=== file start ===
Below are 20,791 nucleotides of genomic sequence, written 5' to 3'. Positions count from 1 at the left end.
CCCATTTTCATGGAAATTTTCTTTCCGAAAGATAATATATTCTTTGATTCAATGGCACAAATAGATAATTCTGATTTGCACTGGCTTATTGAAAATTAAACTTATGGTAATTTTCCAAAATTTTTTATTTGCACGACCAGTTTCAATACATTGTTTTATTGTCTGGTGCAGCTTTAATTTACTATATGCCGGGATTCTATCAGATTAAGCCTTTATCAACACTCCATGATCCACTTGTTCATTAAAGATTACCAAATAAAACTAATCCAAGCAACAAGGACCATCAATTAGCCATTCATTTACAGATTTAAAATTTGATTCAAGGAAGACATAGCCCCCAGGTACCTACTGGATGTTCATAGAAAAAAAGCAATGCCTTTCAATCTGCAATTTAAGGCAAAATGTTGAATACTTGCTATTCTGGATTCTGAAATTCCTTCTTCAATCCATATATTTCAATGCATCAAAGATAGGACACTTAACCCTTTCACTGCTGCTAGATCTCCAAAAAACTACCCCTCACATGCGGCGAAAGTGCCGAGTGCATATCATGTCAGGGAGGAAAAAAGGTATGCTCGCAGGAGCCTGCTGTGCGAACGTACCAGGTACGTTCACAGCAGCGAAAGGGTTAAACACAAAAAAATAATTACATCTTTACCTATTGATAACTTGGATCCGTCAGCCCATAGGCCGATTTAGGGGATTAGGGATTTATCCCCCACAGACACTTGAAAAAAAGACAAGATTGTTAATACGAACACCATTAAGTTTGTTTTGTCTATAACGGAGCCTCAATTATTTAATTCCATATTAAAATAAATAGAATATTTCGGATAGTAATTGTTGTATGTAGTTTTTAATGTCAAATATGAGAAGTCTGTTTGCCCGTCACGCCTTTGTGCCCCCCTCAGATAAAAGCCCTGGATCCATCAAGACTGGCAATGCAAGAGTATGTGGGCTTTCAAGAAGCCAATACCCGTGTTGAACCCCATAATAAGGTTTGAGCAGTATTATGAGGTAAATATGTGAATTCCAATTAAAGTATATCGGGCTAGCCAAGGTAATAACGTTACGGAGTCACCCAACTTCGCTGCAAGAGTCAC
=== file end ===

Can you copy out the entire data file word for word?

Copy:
Below are 20,791 nucleotides of genomic sequence, written 5' to 3'. Positions count from 1 at the left end.
CCCATTTTCATGGAAATTTTCTTTCCGAAAGATAATATATTCTTTGATTCAATGGCACAAATAGATAATTCTGATTTGCACTGGCTTATTGAAAATTAAACTTATGGTAATTTTCCAAAATTTTTTATTTGCACGACCAGTTTCAATACATTGTTTTATTGTCTGGTGCAGCTTTAATTTACTATATGCCGGGATTCTATCAGATTAAGCCTTTATCAACACTCCATGATCCACTTGTTCATTAAAGATTACCAAATAAAACTAATCCAAGCAACAAGGACCATCAATTAGCCATTCATTTACAGATTTAAAATTTGATTCAAGGAAGACATAGCCCCCAGGTACCTACTGGATGTTCATAGAAAAAAAGCAATGCCTTTCAATCTGCAATTTAAGGCAAAATGTTGAATACTTGCTATTCTGGATTCTGAAATTCCTTCTTCAATCCATATATTTCAATGCATCAAAGATAGGACACTTAACCCTTTCACTGCTGCTAGATCTCCAAAAAACTACCCCTCACATGCGGCGAAAGTGCCGAGTGCATATCATGTCAGGGAGGAAAAAAGGTATGCTCGCAGGAGCCTGCTGTGCGAACGTACCAGGTACGTTCACAGCAGCGAAAGGGTTAAACACAAAAAAATAATTACATCTTTACCTATTGATAACTTGGATCCGTCAGCCCATAGGCCGATTTAGGGGATTAGGGATTTATCCCCCACAGACACTTGAAAAAAAGACAAGATTGTTAATACGAACACCATTAAGTTTGTTTTGTCTATAACGGAGCCTCAATTATTTAATTCCATATTAAAATAAATAGAATATTTCGGATAGTAATTGTTGTATGTAGTTTTTAATGTCAAATATGAGAAGTCTGTTTGCCCGTCACGCCTTTGTGCCCCCCTCAGATAAAAGCCCTGGATCCATCAAGACTGGCAATGCAAGAGTATGTGGGCTTTCAAGAAGCCAATACCCGTGTTGAACCCCATAATAAGGTTTGAGCAGTATTATGAGGTAAATATGTGAATTCCAATTAAAGTATATCGGGCTAGCCAAGGTAATAACGTTACGGAGTCACCCAACTTCGCTGCAAGAGTCAC